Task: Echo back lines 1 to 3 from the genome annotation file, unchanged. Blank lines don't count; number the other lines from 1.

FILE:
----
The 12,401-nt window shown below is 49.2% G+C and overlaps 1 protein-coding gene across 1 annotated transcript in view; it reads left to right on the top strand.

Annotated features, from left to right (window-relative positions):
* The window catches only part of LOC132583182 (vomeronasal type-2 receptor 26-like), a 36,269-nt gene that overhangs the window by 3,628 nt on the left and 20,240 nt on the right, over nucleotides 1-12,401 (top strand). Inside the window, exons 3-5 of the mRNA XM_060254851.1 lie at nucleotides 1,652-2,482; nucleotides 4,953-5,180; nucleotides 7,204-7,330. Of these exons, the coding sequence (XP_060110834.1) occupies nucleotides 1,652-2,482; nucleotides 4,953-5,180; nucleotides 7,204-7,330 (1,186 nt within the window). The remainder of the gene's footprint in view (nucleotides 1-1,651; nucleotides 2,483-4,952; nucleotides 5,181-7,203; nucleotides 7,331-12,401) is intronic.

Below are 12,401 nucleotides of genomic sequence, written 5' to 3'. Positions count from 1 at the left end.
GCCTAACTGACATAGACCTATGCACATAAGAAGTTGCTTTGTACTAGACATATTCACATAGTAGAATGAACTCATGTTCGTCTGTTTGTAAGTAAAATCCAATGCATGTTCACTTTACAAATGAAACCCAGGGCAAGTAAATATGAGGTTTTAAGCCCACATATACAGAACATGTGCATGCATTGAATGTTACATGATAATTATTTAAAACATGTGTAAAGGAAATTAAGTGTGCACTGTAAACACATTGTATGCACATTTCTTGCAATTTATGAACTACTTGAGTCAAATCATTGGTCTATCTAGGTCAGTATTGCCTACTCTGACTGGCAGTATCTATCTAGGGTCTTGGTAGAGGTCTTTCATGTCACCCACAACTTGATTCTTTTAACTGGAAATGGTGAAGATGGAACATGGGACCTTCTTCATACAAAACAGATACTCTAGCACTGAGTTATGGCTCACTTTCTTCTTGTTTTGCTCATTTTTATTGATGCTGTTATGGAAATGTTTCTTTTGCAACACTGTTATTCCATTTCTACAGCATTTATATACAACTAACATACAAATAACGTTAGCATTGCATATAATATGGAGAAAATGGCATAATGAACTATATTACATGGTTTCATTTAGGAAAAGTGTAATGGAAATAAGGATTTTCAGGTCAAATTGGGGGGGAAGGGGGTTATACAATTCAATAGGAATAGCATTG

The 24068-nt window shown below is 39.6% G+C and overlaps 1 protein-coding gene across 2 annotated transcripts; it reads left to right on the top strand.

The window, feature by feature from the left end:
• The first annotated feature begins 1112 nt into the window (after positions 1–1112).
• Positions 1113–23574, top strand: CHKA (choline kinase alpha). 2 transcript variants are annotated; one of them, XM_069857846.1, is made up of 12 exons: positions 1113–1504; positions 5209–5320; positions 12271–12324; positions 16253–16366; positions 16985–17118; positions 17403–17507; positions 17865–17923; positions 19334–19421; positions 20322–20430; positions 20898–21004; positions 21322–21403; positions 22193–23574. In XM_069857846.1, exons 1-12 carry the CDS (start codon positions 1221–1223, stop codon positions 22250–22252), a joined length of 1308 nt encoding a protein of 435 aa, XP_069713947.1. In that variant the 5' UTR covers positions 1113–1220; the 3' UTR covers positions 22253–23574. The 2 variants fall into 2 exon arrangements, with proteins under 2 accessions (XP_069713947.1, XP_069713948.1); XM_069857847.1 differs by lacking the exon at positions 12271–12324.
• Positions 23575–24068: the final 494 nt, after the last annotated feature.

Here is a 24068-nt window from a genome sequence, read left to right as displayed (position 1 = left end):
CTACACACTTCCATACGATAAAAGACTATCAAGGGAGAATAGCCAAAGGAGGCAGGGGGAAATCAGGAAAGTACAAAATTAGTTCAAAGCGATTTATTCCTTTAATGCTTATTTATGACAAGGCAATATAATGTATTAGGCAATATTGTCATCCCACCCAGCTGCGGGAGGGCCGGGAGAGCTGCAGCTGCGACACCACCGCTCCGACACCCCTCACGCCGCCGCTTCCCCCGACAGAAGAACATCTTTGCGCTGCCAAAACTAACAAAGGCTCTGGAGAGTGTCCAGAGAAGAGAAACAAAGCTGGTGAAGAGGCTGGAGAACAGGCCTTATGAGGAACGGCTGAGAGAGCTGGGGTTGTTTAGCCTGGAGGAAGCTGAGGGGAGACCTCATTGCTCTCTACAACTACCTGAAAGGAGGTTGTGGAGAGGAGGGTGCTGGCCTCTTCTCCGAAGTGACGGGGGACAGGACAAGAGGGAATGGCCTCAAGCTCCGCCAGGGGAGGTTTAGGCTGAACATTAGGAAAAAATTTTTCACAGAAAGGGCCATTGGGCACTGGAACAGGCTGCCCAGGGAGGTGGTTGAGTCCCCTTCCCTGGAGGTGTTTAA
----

The 12,401-nt window shown below is 49.2% G+C and overlaps 1 protein-coding gene across 1 annotated transcript in view; it reads left to right on the top strand.

Annotated features, from left to right (window-relative positions):
* The window catches only part of LOC132583182 (vomeronasal type-2 receptor 26-like), a 36,269-nt gene that overhangs the window by 3,628 nt on the left and 20,240 nt on the right, over nucleotides 1-12,401 (top strand). Inside the window, exons 3-5 of the mRNA XM_060254851.1 lie at nucleotides 1,652-2,482; nucleotides 4,953-5,180; nucleotides 7,204-7,330. Of these exons, the coding sequence (XP_060110834.1) occupies nucleotides 1,652-2,482; nucleotides 4,953-5,180; nucleotides 7,204-7,330 (1,186 nt within the window). The remainder of the gene's footprint in view (nucleotides 1-1,651; nucleotides 2,483-4,952; nucleotides 5,181-7,203; nucleotides 7,331-12,401) is intronic.